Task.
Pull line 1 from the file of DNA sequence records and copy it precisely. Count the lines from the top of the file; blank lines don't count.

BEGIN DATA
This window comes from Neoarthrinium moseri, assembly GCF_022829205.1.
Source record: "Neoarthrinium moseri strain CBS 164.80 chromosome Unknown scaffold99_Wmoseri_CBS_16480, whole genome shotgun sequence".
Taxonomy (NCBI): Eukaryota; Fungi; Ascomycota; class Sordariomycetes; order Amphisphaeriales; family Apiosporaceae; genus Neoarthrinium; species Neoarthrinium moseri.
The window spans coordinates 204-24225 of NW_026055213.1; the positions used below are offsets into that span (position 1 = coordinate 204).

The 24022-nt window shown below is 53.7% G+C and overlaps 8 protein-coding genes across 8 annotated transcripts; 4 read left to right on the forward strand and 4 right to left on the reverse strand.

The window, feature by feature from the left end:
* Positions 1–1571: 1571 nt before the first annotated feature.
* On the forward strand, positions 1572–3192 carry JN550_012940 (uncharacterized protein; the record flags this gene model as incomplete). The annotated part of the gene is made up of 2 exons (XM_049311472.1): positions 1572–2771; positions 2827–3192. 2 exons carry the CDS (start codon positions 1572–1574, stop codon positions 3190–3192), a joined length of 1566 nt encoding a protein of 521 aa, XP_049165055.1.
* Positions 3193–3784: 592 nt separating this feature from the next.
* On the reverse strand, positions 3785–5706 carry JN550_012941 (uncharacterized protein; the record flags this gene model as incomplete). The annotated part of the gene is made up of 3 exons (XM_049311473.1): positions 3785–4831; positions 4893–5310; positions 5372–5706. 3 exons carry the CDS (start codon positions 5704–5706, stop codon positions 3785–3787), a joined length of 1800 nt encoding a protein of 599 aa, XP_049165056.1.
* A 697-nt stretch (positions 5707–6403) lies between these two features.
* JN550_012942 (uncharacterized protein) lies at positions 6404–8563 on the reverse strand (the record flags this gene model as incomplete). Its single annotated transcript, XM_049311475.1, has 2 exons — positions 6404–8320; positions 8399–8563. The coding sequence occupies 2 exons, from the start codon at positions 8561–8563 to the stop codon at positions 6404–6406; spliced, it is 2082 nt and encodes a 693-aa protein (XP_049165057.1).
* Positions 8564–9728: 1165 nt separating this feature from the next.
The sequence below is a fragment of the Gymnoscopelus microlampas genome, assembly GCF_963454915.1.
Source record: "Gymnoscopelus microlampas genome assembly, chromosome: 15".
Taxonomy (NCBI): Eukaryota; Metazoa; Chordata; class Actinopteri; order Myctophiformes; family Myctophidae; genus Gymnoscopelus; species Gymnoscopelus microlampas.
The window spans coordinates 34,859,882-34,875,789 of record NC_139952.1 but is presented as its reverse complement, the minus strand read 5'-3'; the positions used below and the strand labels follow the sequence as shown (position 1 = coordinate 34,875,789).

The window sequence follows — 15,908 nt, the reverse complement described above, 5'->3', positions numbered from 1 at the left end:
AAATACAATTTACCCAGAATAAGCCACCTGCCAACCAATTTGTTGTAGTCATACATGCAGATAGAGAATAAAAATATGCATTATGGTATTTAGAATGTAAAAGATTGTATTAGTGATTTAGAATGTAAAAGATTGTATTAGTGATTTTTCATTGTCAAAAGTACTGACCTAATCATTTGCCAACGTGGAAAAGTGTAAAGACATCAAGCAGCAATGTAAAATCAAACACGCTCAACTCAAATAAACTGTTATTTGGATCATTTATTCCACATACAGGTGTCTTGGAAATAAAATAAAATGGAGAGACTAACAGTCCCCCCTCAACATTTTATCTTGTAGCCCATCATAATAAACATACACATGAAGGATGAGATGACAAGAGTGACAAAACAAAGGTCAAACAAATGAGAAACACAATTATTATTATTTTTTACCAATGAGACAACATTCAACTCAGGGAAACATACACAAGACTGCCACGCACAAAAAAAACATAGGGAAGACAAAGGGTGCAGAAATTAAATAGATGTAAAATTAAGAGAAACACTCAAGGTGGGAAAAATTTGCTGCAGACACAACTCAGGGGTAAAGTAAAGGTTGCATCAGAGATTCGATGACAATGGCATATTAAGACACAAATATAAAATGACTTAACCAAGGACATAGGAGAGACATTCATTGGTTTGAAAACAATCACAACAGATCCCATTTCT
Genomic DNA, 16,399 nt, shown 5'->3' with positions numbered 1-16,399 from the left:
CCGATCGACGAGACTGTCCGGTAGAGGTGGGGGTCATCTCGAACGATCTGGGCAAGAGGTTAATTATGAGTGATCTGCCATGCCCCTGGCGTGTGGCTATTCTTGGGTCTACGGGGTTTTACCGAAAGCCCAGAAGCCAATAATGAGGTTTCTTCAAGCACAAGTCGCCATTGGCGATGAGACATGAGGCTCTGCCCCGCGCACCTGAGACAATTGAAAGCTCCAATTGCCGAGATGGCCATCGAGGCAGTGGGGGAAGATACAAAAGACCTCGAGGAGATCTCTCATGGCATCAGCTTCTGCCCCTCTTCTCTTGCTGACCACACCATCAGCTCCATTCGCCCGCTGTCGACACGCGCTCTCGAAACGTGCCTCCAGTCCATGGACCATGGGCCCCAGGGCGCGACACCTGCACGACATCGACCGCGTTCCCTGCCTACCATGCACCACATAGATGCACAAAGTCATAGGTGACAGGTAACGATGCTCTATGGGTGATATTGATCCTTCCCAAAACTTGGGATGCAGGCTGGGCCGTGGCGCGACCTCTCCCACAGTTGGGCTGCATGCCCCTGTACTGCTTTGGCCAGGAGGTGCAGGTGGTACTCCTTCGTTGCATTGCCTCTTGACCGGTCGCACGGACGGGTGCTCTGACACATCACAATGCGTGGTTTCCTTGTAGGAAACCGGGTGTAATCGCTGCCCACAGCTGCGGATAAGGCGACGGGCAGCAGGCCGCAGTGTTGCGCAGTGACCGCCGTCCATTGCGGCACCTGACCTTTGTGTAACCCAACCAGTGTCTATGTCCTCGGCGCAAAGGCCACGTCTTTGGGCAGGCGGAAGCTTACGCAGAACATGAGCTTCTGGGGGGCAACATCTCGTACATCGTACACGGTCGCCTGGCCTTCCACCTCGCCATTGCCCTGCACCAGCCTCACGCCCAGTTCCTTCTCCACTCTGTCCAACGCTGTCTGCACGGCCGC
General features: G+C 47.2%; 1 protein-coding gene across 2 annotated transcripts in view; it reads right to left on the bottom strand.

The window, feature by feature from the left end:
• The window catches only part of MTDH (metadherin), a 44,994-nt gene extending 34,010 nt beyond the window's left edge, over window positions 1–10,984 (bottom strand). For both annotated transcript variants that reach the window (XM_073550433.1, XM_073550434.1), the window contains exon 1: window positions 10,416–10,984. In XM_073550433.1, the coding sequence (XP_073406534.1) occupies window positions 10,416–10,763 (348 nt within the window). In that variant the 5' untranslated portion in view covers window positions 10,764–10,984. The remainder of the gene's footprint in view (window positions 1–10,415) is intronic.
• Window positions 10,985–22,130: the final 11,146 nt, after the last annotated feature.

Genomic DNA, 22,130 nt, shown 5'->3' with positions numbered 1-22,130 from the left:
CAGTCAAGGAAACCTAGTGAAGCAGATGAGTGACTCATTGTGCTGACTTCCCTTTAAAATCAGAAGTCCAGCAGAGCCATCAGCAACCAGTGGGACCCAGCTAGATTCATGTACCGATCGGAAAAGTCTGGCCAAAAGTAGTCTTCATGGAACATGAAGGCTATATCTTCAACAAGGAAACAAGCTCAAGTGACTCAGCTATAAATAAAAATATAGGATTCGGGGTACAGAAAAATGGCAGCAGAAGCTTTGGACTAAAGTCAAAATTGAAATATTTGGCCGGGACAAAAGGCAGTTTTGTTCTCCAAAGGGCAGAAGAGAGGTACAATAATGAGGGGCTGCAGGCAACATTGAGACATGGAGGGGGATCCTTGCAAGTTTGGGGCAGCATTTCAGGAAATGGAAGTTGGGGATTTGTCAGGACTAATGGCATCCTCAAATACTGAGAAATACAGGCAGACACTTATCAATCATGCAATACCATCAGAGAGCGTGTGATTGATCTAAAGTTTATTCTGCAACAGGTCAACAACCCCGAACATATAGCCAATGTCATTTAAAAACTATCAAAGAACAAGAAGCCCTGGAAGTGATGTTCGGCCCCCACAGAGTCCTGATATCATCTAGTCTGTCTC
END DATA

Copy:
This window comes from Neoarthrinium moseri, assembly GCF_022829205.1.